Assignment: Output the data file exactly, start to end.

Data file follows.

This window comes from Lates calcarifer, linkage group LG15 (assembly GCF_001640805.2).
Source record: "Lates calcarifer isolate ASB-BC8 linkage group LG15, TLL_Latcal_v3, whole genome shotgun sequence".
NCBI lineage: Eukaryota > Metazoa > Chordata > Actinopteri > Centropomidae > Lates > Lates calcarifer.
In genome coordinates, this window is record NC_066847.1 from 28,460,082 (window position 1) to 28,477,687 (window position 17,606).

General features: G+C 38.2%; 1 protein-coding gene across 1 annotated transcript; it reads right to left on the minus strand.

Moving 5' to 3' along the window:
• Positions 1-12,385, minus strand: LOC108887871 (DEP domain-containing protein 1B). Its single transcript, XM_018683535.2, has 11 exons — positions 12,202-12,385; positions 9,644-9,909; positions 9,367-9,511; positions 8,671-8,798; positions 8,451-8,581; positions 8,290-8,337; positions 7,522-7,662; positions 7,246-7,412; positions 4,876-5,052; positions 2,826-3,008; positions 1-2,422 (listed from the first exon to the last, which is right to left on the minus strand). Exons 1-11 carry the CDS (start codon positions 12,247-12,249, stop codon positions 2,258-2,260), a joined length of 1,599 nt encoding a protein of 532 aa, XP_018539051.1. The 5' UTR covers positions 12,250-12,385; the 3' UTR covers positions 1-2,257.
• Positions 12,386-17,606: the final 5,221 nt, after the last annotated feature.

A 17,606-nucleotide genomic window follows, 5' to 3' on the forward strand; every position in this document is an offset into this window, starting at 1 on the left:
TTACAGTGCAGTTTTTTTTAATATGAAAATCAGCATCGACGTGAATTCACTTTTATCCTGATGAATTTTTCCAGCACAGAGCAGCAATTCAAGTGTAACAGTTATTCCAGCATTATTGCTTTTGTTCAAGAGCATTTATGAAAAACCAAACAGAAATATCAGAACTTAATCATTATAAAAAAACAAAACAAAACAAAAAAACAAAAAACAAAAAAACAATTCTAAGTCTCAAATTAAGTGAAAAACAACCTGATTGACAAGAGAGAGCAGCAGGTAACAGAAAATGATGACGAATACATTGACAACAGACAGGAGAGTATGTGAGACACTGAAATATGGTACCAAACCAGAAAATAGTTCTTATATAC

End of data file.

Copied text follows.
This window comes from Lates calcarifer, linkage group LG15 (assembly GCF_001640805.2).
Source record: "Lates calcarifer isolate ASB-BC8 linkage group LG15, TLL_Latcal_v3, whole genome shotgun sequence".
NCBI lineage: Eukaryota > Metazoa > Chordata > Actinopteri > Centropomidae > Lates > Lates calcarifer.
In genome coordinates, this window is record NC_066847.1 from 28,460,082 (window position 1) to 28,477,687 (window position 17,606).

General features: G+C 38.2%; 1 protein-coding gene across 1 annotated transcript; it reads right to left on the minus strand.

Moving 5' to 3' along the window:
• Positions 1-12,385, minus strand: LOC108887871 (DEP domain-containing protein 1B). Its single transcript, XM_018683535.2, has 11 exons — positions 12,202-12,385; positions 9,644-9,909; positions 9,367-9,511; positions 8,671-8,798; positions 8,451-8,581; positions 8,290-8,337; positions 7,522-7,662; positions 7,246-7,412; positions 4,876-5,052; positions 2,826-3,008; positions 1-2,422 (listed from the first exon to the last, which is right to left on the minus strand). Exons 1-11 carry the CDS (start codon positions 12,247-12,249, stop codon positions 2,258-2,260), a joined length of 1,599 nt encoding a protein of 532 aa, XP_018539051.1. The 5' UTR covers positions 12,250-12,385; the 3' UTR covers positions 1-2,257.
• Positions 12,386-17,606: the final 5,221 nt, after the last annotated feature.

A 17,606-nucleotide genomic window follows, 5' to 3' on the forward strand; every position in this document is an offset into this window, starting at 1 on the left:
TTACAGTGCAGTTTTTTTTAATATGAAAATCAGCATCGACGTGAATTCACTTTTATCCTGATGAATTTTTCCAGCACAGAGCAGCAATTCAAGTGTAACAGTTATTCCAGCATTATTGCTTTTGTTCAAGAGCATTTATGAAAAACCAAACAGAAATATCAGAACTTAATCATTATAAAAAAACAAAACAAAACAAAAAAACAAAAAACAAAAAAACAATTCTAAGTCTCAAATTAAGTGAAAAACAACCTGATTGACAAGAGAGAGCAGCAGGTAACAGAAAATGATGACGAATACATTGACAACAGACAGGAGAGTATGTGAGACACTGAAATATGGTACCAAACCAGAAAATAGTTCTTATATAC